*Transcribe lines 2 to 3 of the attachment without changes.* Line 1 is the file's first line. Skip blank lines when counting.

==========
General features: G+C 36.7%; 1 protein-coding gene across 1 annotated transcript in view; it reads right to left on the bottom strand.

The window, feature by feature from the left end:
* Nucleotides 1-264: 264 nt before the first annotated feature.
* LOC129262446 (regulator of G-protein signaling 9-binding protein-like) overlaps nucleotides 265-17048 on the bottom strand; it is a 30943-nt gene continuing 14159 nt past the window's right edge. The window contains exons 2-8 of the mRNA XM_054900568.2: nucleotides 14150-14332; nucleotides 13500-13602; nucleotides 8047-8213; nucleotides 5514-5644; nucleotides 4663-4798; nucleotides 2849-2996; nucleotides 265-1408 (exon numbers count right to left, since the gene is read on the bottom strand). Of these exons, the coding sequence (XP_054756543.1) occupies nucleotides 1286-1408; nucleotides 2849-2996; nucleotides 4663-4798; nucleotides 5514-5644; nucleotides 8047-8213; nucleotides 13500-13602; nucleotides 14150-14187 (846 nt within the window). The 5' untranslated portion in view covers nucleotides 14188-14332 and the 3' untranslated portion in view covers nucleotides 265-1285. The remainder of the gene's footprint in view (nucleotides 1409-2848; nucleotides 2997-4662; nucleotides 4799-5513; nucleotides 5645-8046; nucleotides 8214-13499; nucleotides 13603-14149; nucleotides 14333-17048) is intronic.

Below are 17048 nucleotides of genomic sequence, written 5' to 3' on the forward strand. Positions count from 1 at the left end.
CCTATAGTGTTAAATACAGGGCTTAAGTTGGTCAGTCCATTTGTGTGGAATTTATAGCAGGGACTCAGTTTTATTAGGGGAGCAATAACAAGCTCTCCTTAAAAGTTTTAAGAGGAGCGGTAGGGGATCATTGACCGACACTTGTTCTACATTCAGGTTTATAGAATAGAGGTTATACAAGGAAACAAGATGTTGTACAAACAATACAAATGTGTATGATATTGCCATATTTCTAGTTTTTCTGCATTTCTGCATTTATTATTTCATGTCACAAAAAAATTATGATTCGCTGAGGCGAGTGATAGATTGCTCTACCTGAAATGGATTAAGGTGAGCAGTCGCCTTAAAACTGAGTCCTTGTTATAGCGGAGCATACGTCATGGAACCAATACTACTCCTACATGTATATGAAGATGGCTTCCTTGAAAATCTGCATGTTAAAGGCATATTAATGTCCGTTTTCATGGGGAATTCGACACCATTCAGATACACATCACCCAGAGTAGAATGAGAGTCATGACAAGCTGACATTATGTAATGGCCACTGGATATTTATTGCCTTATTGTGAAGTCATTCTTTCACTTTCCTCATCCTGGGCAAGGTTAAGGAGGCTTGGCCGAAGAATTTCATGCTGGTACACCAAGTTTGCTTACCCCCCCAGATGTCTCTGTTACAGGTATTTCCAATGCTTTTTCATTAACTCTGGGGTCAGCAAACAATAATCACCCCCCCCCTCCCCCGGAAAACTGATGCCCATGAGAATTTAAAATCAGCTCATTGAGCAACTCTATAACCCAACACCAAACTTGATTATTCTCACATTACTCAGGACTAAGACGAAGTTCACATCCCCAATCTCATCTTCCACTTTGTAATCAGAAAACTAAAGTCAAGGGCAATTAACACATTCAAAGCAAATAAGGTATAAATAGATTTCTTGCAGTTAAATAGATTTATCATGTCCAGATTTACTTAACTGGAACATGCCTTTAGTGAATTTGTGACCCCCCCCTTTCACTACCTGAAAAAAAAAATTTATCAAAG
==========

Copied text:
The window, feature by feature from the left end:
* Nucleotides 1-264: 264 nt before the first annotated feature.